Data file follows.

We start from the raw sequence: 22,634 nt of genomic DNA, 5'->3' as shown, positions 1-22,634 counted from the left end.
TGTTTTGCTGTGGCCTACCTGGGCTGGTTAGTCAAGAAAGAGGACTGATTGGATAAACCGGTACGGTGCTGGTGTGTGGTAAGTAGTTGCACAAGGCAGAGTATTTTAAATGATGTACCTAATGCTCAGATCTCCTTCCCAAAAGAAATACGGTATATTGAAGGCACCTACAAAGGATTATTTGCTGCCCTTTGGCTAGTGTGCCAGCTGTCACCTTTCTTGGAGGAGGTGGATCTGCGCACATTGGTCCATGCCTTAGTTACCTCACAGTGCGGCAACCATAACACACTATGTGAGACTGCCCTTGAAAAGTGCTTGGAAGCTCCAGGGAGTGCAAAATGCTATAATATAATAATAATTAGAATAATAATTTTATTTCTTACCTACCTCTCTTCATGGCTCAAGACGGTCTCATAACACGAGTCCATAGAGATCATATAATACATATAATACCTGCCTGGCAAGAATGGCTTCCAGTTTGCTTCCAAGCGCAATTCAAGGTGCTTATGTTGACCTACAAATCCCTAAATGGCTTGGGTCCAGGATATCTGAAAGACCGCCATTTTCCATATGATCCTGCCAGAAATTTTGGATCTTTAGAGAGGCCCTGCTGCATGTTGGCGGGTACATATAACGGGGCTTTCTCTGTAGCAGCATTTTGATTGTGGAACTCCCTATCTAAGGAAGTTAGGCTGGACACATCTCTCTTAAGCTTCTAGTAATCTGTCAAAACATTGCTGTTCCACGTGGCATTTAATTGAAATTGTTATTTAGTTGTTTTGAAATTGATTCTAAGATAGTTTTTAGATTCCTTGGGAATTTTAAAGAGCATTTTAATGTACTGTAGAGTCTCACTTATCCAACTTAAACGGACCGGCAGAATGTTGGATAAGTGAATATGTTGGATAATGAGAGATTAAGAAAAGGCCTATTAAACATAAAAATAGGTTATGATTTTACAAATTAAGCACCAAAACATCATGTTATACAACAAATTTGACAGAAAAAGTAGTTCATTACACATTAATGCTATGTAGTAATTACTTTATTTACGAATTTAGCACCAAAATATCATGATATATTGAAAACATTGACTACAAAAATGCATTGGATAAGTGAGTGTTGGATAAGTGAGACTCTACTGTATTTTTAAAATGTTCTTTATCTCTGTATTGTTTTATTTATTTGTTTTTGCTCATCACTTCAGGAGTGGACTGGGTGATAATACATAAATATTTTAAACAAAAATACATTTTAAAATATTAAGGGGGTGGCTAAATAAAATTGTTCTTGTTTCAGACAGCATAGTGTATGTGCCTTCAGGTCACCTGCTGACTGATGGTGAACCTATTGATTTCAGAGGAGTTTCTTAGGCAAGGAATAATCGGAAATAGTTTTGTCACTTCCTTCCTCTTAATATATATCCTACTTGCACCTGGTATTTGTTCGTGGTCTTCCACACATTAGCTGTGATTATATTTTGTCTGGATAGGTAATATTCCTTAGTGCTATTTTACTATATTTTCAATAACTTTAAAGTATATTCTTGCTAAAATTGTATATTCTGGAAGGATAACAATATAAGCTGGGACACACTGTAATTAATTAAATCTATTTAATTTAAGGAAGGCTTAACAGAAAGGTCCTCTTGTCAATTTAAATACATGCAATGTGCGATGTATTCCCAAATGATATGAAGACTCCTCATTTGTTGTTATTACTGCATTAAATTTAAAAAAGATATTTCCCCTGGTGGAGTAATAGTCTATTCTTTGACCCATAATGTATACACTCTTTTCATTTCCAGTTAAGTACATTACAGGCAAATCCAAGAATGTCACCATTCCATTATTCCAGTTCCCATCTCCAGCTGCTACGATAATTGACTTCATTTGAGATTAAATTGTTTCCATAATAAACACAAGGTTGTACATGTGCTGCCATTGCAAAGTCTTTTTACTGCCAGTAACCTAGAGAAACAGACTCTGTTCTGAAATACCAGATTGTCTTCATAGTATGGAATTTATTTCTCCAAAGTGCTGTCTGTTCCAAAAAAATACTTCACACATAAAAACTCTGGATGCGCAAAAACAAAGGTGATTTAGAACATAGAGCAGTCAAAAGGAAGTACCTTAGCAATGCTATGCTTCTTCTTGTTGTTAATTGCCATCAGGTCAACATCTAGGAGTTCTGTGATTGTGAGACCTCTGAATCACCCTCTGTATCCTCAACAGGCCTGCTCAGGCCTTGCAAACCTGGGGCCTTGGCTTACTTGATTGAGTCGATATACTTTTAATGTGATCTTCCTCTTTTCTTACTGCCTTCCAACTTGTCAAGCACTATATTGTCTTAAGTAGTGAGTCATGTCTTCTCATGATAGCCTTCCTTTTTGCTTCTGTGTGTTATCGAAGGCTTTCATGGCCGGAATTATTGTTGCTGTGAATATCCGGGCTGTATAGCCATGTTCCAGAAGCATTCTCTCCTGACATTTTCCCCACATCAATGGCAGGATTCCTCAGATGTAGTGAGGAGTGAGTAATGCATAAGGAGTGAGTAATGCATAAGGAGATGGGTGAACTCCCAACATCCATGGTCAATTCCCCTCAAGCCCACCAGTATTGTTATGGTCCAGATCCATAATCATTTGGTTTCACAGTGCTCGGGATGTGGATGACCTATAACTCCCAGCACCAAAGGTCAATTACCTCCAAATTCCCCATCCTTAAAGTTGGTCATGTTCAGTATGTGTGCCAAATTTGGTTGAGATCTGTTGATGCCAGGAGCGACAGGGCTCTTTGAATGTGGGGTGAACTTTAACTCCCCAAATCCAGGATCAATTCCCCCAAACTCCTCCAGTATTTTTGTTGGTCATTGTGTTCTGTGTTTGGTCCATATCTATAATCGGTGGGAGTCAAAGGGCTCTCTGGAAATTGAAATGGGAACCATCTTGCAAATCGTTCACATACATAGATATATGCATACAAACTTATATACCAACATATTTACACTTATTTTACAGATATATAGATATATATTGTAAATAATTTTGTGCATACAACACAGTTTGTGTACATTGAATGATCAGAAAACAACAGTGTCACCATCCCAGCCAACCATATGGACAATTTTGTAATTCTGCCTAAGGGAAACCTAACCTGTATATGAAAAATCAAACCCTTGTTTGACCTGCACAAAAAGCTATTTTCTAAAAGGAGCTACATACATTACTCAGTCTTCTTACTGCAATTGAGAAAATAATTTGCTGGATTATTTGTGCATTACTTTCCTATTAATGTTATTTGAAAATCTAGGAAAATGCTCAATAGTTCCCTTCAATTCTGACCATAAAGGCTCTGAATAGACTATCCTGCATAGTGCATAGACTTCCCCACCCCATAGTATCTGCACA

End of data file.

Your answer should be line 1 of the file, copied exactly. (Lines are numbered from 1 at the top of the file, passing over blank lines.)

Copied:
We start from the raw sequence: 22,634 nt of genomic DNA, 5'->3' as shown, positions 1-22,634 counted from the left end.